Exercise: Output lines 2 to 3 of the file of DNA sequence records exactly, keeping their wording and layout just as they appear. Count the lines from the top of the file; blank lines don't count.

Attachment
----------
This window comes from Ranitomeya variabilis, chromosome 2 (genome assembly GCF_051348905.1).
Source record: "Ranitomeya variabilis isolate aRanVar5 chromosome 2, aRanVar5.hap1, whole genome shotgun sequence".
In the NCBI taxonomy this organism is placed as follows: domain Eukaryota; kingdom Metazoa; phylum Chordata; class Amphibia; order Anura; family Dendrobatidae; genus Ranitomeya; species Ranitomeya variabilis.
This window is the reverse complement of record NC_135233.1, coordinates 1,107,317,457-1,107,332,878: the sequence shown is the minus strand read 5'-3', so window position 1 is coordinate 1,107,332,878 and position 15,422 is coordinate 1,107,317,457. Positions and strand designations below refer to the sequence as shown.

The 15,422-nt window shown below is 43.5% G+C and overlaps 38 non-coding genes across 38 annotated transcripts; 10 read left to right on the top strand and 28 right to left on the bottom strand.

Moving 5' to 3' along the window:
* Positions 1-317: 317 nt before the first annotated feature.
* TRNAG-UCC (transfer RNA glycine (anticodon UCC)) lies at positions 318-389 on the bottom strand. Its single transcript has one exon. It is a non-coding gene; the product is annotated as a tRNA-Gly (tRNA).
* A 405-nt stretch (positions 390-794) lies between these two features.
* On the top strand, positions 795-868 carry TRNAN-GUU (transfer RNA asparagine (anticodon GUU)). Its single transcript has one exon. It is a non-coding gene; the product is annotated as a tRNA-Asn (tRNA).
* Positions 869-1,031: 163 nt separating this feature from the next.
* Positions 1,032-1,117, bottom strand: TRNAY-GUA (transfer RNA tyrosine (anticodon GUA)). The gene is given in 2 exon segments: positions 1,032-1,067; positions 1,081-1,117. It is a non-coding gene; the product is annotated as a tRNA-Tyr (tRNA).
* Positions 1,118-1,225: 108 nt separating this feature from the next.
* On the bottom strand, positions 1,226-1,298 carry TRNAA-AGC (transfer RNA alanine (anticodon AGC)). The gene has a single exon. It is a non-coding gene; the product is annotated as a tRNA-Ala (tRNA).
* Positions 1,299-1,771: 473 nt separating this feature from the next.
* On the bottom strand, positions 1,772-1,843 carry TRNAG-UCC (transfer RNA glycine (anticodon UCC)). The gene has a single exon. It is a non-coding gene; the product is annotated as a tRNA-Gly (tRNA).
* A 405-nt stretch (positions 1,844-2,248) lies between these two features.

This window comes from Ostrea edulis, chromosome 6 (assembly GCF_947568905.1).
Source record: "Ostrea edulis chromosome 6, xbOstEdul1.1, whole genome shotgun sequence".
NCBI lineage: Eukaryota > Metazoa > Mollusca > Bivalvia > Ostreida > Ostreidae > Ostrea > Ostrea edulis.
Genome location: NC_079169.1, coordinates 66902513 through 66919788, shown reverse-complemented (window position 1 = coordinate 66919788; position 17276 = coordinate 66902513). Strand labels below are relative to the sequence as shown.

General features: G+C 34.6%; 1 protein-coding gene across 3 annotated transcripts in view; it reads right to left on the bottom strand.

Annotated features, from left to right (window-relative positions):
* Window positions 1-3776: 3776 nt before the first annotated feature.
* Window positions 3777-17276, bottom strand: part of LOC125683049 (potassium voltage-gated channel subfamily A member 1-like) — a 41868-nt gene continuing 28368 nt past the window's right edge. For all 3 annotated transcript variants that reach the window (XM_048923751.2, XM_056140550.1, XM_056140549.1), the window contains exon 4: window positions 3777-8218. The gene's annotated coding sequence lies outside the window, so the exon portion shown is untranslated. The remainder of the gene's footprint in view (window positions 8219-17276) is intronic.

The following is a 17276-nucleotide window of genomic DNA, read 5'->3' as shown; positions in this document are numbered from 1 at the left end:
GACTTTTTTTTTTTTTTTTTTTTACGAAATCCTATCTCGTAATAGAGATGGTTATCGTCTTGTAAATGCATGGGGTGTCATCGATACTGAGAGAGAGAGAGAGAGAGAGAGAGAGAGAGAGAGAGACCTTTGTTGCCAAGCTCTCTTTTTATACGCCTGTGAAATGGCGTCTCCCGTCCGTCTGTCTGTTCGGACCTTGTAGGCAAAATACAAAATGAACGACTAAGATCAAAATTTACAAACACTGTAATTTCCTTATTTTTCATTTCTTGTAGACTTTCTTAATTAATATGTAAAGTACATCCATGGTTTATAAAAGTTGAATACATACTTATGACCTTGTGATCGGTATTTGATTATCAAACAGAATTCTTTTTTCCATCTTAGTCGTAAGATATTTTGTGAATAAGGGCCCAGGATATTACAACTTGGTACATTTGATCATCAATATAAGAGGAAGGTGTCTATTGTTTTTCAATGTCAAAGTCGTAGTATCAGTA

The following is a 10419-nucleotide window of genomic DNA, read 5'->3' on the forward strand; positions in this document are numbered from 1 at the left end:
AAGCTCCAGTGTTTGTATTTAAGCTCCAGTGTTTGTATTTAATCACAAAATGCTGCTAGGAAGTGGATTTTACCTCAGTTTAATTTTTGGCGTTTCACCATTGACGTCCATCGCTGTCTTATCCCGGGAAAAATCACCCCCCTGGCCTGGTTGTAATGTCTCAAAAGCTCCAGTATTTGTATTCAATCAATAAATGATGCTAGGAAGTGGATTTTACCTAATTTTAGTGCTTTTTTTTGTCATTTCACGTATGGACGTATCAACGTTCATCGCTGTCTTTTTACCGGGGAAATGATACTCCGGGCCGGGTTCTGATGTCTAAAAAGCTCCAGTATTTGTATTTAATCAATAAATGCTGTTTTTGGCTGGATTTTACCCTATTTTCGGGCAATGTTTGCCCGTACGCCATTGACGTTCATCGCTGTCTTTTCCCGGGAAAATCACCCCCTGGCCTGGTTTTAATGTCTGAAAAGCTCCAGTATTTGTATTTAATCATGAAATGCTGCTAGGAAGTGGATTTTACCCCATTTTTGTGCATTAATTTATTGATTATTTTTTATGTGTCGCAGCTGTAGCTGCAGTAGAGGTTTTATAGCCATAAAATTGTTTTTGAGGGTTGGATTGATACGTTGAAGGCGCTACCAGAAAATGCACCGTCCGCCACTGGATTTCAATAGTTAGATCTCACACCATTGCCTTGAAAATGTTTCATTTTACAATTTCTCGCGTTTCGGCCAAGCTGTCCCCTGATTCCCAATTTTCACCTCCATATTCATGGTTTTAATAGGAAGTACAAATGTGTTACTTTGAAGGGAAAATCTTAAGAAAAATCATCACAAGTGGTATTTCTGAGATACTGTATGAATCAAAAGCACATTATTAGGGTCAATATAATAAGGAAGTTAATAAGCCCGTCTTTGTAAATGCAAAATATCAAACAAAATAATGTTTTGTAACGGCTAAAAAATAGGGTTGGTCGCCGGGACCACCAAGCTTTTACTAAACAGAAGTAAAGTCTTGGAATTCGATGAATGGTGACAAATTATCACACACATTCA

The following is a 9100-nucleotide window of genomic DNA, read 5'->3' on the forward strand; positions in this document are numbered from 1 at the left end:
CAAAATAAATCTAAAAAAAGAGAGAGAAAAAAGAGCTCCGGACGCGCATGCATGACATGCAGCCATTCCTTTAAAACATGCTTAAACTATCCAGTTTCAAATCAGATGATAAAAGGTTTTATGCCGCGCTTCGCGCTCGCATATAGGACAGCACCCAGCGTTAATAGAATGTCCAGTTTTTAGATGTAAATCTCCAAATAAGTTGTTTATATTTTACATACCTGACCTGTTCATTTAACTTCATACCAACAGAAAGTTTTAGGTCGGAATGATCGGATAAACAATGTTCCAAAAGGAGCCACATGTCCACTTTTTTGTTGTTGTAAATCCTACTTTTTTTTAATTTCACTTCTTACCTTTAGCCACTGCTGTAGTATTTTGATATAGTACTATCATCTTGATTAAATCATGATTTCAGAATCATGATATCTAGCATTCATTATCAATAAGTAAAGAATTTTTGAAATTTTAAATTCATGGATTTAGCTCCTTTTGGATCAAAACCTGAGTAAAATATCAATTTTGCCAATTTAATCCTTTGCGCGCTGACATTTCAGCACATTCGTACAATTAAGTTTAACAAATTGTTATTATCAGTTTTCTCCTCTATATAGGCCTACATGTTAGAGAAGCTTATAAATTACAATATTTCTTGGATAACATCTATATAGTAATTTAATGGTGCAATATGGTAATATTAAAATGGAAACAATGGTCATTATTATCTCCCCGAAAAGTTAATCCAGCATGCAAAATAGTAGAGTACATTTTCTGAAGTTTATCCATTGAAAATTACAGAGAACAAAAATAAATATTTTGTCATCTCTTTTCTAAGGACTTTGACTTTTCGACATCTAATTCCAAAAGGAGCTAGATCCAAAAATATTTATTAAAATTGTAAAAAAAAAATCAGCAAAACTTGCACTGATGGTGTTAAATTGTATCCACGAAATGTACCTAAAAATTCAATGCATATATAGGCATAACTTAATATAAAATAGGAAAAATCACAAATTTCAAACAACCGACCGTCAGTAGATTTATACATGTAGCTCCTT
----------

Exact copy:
Source record: "Ranitomeya variabilis isolate aRanVar5 chromosome 2, aRanVar5.hap1, whole genome shotgun sequence".
In the NCBI taxonomy this organism is placed as follows: domain Eukaryota; kingdom Metazoa; phylum Chordata; class Amphibia; order Anura; family Dendrobatidae; genus Ranitomeya; species Ranitomeya variabilis.